What is the Standard for Establishing Probable Cause?

The ability for law enforcement to obtain an arrest or search warrant from a judge, make an arrest or conduct a search rests on what is known as probable cause. The probable cause requirement is based on the Fourth Amendment to the U.S. Constitution:

“The right of the people to be secure in their persons, houses, papers, and effects, against unreasonable searches and seizures, shall not be violated, and no Warrants shall issue, but upon probable cause, supported by Oath or affirmation, and particularly describing the place to be searched, and the persons or things to be searched.”

In order to establish probable cause, law enforcement must have objective information that a particular person committed a crime. A police officer cannot merely act on a hunch in making an arrest and call it probable cause. The information the officer has must be such that a reasonable person would believe that the person being arrested committed the crime or that the place to be searched has evidence or was the scene of a crime.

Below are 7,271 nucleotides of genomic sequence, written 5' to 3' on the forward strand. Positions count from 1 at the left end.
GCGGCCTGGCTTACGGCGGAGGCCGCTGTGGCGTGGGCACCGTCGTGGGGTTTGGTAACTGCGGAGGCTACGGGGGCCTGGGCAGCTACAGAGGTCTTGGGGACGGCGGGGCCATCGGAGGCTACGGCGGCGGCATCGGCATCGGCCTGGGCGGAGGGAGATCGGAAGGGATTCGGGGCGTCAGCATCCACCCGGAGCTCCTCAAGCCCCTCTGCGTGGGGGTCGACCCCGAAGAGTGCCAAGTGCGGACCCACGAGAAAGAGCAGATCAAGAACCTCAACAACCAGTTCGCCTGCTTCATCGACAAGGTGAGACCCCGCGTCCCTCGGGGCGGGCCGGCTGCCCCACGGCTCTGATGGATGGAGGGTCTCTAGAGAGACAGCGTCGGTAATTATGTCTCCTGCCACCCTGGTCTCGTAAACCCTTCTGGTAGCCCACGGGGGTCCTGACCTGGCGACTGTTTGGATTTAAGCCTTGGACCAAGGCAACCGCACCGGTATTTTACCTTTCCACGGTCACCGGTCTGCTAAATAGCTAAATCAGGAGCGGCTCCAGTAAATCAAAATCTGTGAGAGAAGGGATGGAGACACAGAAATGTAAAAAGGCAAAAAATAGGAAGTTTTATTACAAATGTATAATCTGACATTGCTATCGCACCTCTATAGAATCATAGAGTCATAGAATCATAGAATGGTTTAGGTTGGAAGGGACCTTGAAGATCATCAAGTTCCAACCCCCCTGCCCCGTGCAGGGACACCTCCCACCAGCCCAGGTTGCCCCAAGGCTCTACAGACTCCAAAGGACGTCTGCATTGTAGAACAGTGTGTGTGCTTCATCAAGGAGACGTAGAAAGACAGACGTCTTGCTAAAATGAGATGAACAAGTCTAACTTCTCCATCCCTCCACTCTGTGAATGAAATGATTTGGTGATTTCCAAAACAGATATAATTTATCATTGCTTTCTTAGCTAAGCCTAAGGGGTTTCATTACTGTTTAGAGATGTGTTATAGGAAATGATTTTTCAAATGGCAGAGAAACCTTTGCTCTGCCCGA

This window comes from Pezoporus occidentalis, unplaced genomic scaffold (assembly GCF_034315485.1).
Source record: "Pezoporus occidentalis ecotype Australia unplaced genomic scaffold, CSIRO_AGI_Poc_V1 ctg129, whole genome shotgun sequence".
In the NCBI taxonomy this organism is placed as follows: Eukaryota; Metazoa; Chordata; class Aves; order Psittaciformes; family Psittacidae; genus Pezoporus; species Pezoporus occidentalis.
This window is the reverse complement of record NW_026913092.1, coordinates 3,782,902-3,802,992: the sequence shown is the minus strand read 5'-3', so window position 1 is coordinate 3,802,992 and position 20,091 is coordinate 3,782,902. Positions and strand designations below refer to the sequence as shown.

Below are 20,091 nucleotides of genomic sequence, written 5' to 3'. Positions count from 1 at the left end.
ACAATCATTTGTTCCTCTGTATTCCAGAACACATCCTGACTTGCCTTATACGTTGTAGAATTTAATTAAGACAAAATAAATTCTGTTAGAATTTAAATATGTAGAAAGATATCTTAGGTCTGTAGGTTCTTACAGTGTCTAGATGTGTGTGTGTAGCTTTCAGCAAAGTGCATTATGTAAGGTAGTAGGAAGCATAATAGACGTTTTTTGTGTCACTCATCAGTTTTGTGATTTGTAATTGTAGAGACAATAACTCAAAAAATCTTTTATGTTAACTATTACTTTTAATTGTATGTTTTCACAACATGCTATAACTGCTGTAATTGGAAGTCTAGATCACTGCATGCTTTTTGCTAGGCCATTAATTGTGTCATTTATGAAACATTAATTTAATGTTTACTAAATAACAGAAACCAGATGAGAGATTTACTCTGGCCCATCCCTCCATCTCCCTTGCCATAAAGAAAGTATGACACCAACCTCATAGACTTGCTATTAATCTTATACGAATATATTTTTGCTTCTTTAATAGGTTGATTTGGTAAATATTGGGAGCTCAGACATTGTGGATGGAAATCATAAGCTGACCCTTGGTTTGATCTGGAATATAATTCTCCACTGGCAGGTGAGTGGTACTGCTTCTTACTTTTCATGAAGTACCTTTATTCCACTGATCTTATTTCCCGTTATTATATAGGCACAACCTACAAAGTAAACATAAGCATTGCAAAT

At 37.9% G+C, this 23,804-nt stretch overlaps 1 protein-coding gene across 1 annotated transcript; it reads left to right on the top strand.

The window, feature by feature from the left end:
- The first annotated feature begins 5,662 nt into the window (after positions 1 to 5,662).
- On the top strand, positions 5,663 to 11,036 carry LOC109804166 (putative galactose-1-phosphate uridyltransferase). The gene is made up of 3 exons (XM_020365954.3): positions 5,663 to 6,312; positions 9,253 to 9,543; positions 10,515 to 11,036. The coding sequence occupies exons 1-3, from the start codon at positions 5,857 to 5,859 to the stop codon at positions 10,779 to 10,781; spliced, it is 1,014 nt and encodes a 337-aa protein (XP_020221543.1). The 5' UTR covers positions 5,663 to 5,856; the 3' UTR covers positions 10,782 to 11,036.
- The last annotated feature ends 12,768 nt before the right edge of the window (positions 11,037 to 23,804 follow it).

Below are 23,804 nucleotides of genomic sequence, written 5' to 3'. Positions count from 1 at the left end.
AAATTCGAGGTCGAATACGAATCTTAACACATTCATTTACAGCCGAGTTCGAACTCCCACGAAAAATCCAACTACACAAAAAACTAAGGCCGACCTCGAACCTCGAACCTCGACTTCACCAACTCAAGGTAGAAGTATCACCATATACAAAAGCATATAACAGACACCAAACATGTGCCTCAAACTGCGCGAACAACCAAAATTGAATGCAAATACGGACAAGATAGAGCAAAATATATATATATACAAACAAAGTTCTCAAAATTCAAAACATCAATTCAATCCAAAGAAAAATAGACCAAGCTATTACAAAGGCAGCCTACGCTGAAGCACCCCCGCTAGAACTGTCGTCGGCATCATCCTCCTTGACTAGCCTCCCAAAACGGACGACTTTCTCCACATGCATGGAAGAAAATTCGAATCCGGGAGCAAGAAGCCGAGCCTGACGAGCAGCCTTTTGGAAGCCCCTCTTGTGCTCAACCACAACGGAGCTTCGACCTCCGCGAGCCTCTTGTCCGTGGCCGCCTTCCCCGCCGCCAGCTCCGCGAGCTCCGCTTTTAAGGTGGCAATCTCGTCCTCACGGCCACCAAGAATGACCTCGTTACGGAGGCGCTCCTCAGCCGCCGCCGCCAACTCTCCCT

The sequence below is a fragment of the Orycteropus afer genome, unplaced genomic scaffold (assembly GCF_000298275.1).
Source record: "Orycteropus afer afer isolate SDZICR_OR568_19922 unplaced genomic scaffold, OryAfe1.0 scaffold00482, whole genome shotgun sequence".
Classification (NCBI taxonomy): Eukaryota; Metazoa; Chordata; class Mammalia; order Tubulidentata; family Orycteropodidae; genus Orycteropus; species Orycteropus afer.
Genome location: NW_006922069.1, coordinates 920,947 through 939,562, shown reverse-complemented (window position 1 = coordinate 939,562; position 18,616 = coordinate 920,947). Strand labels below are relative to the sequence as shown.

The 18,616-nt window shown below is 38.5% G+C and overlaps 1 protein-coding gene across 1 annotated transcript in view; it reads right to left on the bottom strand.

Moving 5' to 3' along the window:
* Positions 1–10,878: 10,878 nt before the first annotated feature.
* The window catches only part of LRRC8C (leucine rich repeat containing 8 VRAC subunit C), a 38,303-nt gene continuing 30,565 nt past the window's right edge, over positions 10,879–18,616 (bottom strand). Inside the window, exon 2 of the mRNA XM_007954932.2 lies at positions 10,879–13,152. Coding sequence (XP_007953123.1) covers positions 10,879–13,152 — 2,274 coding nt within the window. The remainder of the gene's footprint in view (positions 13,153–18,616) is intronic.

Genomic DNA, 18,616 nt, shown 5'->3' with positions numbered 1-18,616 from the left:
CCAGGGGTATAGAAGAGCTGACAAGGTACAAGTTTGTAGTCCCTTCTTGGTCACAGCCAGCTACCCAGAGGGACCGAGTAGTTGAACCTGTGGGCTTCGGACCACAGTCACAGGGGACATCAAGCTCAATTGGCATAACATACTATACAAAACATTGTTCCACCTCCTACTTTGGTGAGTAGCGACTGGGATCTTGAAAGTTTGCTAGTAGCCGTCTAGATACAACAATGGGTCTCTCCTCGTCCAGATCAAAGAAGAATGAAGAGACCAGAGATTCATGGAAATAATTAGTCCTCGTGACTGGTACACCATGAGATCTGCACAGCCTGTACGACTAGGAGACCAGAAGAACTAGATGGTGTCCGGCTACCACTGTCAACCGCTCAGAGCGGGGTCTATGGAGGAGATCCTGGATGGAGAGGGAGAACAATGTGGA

While the officer may truly believe that the information he has establishes probable cause, a judge will ultimately decide probable cause. If, in examining the same information, a judge reaches an opposing decision than the officer, then probable cause did not exist to make the arrest or conduct a search.

Even if a suspect is innocent of the crime, if probable cause existed at the time of the arrest, the arrest is valid. This happens all the time, because the courts have not provided a firm definition of probable cause, so it is decided on a case-by-case basis.

However, judicial opinions suggest that the probable cause standard is generally less than the standard for deciding civil cases, which is preponderance of the evidence. The preponderance of the evidence standard means the facts are more likely than not to be true. Establishing probable cause also falls way below the criminal convictions standard, which is guilt beyond a reasonable doubt.

The Cogdell Law Firm is a boutique law firm focusing on large, complex business and criminal financial-related litigation, including white collar criminal defense, securities fraud, health care fraud investigation, criminal appeals and state criminal defense. When results matter most, contact Dan Cogdell at (713) 426-2244 or dan@cogdell-law.com.

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